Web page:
President Viktor Yanukovych had not made many public statements since the unrest began in Ukraine in November. It took almost 24 hours of violent street fighting, by far the deadliest since the unrest began, before he addressed the Ukrainian people at 5 a.m. today. But his statement, like many of the Ukrainian authorities’ actions so far, fell far short of what’s needed in this time of national crisis, with the center of the capital engulfed in flames and the death toll on both sides rising.
Yanukovych blamed opposition leaders for the escalation and said that they will pay the price if they don’t separate themselves from radicals.
There is no doubt that both sides have resorted to violence. But shifting the blame, turning opposition leaders into outlaws and lumping armed fighters and peaceful protesters alike into a shapeless mass of “radicals” only risks further enflaming the situation, and more bloodshed.
Like many, I stayed up last night, glued to the phone and computer screen, catching and connecting pieces of news from witnesses, friends, and journalists in Kiev. Increasingly shocking news came in staccato intervals: burning buildings in the city center, an APC crashing into barricades, water cannons smashing into protesters, deafening explosions of Molotov cocktails, dead bodies on the street outside Khreschatyk metro station. Every hour, the number of the dead and injured grew, climbing into the hundreds.
With each of my trips to Ukraine since December, more and more people would tell me that they felt the police were being allowed to act with almost complete impunity. When I was in eastern Ukraine a week ago, activists told me police were protecting street thugs who attack and beat Maidan supporters and local activists, threaten them with violence in social media, and torch their cars.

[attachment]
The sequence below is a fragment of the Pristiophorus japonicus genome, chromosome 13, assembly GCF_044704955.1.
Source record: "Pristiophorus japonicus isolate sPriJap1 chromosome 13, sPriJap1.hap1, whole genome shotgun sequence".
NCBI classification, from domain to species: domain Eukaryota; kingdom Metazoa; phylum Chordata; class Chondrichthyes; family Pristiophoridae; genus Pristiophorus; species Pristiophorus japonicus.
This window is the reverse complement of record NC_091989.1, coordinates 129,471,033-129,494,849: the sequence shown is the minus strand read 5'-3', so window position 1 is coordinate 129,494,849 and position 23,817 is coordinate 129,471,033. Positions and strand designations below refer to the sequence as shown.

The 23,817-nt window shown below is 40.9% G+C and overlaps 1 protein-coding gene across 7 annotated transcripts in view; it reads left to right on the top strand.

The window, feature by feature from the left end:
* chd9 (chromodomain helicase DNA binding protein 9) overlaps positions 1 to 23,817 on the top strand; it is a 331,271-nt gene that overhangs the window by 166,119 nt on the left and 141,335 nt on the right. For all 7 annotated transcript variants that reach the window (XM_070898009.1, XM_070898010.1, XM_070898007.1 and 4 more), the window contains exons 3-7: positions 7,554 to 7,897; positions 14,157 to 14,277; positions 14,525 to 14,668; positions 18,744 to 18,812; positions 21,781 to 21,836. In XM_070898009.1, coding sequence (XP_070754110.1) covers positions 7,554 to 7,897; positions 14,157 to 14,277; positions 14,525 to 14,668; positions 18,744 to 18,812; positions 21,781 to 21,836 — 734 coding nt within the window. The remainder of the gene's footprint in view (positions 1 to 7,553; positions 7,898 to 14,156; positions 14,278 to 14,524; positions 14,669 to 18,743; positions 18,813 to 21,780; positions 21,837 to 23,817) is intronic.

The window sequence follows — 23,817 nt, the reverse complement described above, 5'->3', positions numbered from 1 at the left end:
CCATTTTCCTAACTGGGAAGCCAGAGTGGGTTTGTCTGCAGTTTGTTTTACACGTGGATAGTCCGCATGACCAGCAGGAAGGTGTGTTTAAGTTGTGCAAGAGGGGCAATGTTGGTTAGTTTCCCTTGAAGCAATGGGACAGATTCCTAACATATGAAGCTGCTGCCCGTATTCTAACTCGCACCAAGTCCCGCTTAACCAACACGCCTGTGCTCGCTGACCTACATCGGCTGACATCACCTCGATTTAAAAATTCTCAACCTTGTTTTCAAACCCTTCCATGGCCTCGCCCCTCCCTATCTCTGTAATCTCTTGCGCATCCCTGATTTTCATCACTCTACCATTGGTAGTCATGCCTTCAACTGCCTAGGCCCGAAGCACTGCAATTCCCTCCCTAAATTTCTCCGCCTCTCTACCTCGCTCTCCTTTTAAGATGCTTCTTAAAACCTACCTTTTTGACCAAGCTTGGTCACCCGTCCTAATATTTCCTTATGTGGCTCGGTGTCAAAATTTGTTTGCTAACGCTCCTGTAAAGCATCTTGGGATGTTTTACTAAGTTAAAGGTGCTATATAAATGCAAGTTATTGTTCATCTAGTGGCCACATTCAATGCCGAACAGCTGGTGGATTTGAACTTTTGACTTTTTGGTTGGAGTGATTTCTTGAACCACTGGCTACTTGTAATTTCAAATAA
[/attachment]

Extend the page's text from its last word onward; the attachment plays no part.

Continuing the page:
A friend who spent last night evacuating the wounded into a makeshift medical center said some feared getting into ambulances because they had heard reports that the police were stopping the ambulances and carrying off injured people.
This is not the time to assign blame or threaten opposition leaders. This is the time for the president to call on police to fulfill their duties responsibly, to use restraint – to make clear that excessive force will not be tolerated. There are still many people at Independence Square who are unarmed and are not involved in violence. Police need to distinguish between those who are fighting and those who are not.
This is the time for Yanukovych to pledge an end to police impunity. It was that issue, after all, that triggered the transformation of a peaceful protest in November into the bloodbath, bordering on civil war, that Ukraine is facing today.
The Organization for Security and Cooperation in Europe (OSCE) can and should help, immediately, and not just by making diplomatic calls. The Swiss foreign minister, who is the OSCE’s chair-in-office, should urgently appoint a special envoy, supported by a team of independent human rights and investigative experts, to investigate and publicly report on abuses by all sides.
This is essential for justice and accountability – exactly what people in Ukraine have been fighting for.